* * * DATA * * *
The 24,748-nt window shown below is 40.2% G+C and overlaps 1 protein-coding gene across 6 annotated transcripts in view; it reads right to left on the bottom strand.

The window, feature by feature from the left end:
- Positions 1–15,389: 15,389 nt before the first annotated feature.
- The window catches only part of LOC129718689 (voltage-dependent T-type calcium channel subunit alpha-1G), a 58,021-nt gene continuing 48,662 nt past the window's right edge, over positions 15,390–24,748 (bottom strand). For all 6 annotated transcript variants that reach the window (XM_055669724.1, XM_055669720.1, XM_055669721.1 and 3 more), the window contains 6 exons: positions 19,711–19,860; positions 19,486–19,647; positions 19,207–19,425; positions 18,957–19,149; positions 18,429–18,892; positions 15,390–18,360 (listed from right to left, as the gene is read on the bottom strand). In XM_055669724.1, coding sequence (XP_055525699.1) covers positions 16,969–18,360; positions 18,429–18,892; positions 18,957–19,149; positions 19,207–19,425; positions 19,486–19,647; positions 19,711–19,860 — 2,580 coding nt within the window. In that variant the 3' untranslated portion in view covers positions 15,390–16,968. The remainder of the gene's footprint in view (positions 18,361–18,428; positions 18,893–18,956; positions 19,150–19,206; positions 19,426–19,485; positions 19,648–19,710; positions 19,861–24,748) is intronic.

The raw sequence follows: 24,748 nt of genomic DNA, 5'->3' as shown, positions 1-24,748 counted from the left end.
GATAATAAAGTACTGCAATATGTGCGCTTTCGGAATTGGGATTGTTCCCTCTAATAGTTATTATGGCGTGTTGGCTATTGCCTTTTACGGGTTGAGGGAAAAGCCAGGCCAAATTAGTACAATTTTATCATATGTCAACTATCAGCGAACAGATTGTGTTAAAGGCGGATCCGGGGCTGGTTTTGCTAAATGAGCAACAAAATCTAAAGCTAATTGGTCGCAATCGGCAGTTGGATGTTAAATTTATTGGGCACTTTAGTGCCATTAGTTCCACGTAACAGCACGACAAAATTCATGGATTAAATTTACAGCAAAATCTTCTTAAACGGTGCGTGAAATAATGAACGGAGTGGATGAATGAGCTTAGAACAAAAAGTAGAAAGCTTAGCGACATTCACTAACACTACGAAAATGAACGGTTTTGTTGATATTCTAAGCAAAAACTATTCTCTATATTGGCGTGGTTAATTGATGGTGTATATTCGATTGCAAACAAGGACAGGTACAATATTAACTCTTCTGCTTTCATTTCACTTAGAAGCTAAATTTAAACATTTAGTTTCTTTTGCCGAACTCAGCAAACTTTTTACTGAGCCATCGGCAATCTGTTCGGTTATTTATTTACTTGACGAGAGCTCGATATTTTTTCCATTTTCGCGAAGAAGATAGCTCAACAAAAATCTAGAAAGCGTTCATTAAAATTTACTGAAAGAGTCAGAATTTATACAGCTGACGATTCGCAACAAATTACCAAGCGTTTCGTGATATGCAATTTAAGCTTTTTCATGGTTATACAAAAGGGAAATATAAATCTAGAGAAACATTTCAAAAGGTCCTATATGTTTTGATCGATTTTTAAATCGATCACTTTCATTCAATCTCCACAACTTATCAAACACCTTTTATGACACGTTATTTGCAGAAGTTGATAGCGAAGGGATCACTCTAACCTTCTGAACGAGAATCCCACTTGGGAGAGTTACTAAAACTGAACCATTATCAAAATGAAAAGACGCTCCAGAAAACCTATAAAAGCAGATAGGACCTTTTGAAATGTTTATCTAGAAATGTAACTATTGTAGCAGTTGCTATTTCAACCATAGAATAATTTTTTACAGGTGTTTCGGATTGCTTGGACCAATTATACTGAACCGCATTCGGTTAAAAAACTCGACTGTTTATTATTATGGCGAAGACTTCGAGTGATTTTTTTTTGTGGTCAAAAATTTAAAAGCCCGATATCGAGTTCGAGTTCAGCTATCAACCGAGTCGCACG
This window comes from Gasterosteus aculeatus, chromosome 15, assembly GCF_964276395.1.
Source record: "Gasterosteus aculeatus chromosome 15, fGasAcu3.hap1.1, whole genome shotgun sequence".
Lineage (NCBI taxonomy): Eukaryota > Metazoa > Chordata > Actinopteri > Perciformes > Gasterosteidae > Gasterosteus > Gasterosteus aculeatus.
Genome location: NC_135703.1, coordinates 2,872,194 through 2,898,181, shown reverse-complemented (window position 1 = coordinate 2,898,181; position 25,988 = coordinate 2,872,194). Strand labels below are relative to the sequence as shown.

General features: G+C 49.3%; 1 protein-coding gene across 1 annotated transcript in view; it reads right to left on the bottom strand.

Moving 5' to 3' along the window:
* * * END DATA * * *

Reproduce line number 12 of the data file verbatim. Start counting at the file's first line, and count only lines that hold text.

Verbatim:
Moving 5' to 3' along the window: